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Bond Outlook by bridport & cie, November 23 2011

At the moment, bond market yields are being driven not by economic fundamentals, but by mass psychology and political issues. How long can this continue?

At the moment, bond market yields are being driven not by economic fundamentals, but by mass psychology and political issues. How long can this continue?


Since the beginning of October, the political crisis in the Euro-Zone has created, once again, a divergence between prices in the bond market and those in other securities markets such as equities and oil: bond yields have stagnated while equities (even allowing for November’s declines), and oil, have rebounded (especially in October). This is not the first time such a divergence has emerged in the past two years; in fact, it is merely the continuation of a trend that began with the start of the sovereign debt crisis. Since March 2009, the S&P 500 index has rebounded 75%, but the yield on US 10-year Treasuries has fallen from 2.9% to 1.9%. Normally, the two asset classes are inversely correlated: yields increase while equities perform.


The current equity-bond divergence is probably the result of fundamental differences in the approach of fixed income desks on the one hand, and equities desks on the other. Fixed income analysts are traditionally moved by a top-down approach, driven by the macro environment and government solvency. Equity analysts, by contrast, are typically focused on a bottom-up approach – that is to say they form views based on corporate and sector fundamentals. So long as bottom-up and top-down news conflict, then equity and fixed income markets could continue to send out opposing signals.


However, while uncertainty has remained elevated in the last few months, economic and corporate fundamentals have, on the whole, been good – not universally so, and certainly significantly better in America than in Europe – but good nonetheless. As a consequence, the view from the bottom, as it were, is not as dark as that from the top.


* In the US, numerous macro indicators have surprised to the upside over the past few weeks. In August and September, 84 indicators declined from the previous month and 80 improved. Since October, the trend has been much more positive, with only 42 ‘negative’ data versus 60 ‘positive.’ The volume of good news coming from the Euro-Zone has also increased, although not enough to reverse the trend.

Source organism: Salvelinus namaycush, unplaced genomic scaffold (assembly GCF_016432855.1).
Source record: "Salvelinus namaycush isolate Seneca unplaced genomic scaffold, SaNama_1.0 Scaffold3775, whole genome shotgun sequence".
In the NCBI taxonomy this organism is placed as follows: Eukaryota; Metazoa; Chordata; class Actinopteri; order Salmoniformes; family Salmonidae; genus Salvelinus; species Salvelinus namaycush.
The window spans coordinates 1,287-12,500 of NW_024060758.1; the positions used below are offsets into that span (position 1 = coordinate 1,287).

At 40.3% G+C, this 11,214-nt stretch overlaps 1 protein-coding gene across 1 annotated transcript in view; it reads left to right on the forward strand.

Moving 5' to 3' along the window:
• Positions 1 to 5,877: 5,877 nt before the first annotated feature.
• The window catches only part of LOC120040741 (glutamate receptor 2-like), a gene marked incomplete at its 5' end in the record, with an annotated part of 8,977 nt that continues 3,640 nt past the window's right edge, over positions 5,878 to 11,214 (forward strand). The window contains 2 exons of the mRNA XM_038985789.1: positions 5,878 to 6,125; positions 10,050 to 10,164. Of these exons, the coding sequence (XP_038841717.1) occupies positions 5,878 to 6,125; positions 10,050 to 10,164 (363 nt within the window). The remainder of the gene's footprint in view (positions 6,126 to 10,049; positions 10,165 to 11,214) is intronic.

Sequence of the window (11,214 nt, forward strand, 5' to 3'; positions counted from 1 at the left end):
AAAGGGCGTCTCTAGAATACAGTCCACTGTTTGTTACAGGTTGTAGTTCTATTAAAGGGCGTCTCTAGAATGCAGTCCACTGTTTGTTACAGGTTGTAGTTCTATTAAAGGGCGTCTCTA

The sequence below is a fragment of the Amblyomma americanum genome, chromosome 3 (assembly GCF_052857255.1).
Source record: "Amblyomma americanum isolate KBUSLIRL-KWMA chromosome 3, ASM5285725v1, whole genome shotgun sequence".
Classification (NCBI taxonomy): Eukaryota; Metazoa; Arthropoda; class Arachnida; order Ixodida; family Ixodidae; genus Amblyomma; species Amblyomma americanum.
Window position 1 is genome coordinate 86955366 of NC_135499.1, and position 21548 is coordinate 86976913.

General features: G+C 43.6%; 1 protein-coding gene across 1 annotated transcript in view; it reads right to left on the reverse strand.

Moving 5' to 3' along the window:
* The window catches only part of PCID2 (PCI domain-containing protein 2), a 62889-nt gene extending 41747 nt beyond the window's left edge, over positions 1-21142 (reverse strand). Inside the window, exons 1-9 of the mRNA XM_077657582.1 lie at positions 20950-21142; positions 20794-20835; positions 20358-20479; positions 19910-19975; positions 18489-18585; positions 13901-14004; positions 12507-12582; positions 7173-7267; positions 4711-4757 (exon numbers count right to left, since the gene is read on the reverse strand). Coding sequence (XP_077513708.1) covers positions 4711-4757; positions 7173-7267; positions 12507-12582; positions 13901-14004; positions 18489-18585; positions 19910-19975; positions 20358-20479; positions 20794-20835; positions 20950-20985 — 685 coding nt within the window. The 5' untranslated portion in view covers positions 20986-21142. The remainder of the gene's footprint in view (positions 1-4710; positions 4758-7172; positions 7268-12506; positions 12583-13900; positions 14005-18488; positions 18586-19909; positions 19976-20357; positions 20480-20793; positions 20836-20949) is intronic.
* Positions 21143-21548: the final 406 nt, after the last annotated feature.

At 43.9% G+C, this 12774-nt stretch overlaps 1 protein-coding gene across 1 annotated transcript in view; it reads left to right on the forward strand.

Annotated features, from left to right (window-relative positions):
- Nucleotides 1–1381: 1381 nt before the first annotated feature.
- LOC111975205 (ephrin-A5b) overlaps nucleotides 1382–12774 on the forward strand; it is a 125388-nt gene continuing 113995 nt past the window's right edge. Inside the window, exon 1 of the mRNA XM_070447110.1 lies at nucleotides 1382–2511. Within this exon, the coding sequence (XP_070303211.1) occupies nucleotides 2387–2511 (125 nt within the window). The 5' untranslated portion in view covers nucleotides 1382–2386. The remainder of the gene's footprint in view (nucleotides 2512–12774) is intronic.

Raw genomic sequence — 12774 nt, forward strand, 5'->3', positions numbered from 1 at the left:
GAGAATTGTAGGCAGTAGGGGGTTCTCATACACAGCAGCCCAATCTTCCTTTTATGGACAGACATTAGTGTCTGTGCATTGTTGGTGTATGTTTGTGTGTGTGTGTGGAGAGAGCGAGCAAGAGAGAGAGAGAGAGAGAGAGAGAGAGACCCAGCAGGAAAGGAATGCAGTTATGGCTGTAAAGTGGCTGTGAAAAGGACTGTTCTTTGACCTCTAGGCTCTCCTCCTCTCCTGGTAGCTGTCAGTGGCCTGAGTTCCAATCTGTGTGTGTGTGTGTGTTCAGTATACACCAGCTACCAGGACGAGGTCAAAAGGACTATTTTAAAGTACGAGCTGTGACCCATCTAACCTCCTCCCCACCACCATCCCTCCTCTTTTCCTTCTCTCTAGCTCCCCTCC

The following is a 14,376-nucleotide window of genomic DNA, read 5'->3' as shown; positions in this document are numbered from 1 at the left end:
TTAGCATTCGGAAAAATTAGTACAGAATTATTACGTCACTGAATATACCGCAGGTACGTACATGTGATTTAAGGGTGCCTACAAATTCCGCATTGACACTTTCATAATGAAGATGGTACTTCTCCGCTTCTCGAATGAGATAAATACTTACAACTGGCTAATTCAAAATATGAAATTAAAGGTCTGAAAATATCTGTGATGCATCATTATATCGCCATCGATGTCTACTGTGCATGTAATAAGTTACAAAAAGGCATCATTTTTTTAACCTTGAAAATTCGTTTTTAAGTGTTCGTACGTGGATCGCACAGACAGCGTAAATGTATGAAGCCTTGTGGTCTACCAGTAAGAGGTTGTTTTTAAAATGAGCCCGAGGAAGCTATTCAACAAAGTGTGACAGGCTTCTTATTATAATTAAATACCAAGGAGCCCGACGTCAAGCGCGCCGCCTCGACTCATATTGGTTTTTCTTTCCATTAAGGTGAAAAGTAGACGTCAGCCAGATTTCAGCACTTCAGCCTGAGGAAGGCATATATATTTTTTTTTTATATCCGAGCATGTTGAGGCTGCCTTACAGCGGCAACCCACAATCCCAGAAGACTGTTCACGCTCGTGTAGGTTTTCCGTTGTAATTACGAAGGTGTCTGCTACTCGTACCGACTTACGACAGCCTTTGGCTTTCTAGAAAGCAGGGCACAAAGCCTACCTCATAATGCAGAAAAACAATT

* Corporate earnings data has also been surprisingly good. Globally speaking, sales were up this quarter, and once again, earnings were better in the United States than in Europe. It is significant that cyclical sectors, such as oil and gas, basic materials, technology and consumer services have still realised notable sales growth.


Because the fixed income market is dominated by sovereign, quasi-sovereign and financial issues, such positive credit news has not been sufficient to reverse the depressed atmosphere on bond markets. Such a transformation will require an end to the sovereign crisis, and the associated market fear. It is difficult to say when this will happen, as it depends on so many factors, but recently some important dominos have fallen. The sovereign crisis has been largely transformed into a political crisis, and already seven European countries have thrown out their governments: the five PIIGS and two core countries, Finland and Denmark.


It is important to keep in mind the different approaches which have led equity-bond divergence, as they are also the reason for the market volatility, and this disparity may continue. However, when Europe’s political crisis ends, or at least abates, the positive fundamentals of the past few months should begin to feed through into bond yields, and risk aversion should fall rapidly.

Macro Focus

Euro zone: Yields continue to rise for Euro zone countries. Despite the landslide victory of the austerity-promising People’s Party on Sunday, Spain yesterday paid a yield of 5.11% for three-month notes, up from 2.29% a month ago. The spread between French and German 10-year issues is the highest for twenty years. In November, Eurozone consumer confidence dropped to the lowest level since August 2009 down to -20.4 from -19.9 in October.


ECB: Mario Draghi, in his first major speech, argued that the ECB would lose credibility if it departed from its primary role of keeping prices stable and embarked on large-scale bond-buying.


USA: The bipartisan ‘supercommittee’ failed to agree a compromise on $1.2tn of budget cuts and spending rises: the same figure will now be automatically cut from entitlement and defence spending. The government downgraded real Q3 GDP growth from a 2.5% annualised figure to 2.0%. However, industrial production rose to 3.92% YoY in October, up from 3.10% in September, and CPI fell to 3.5% YoY in October, down from 3.7% in September.


UK: The government announced that the Treasury is preparing to buy billions of pounds of corporate bonds and securitised loans of small companies, and that £400m would be made available for housebuilding subsidies. Britain’s budget deficit in October was £6.5bn, down from £7.7bn in the same month last year.


SNB: The Bank agreed to make a 1bn CHF annual dividend to the federal and cantonal governments 2011-2015, so long as profit remains after currency trading. So far this year the Bank has made a 5.83bn CHF profit.

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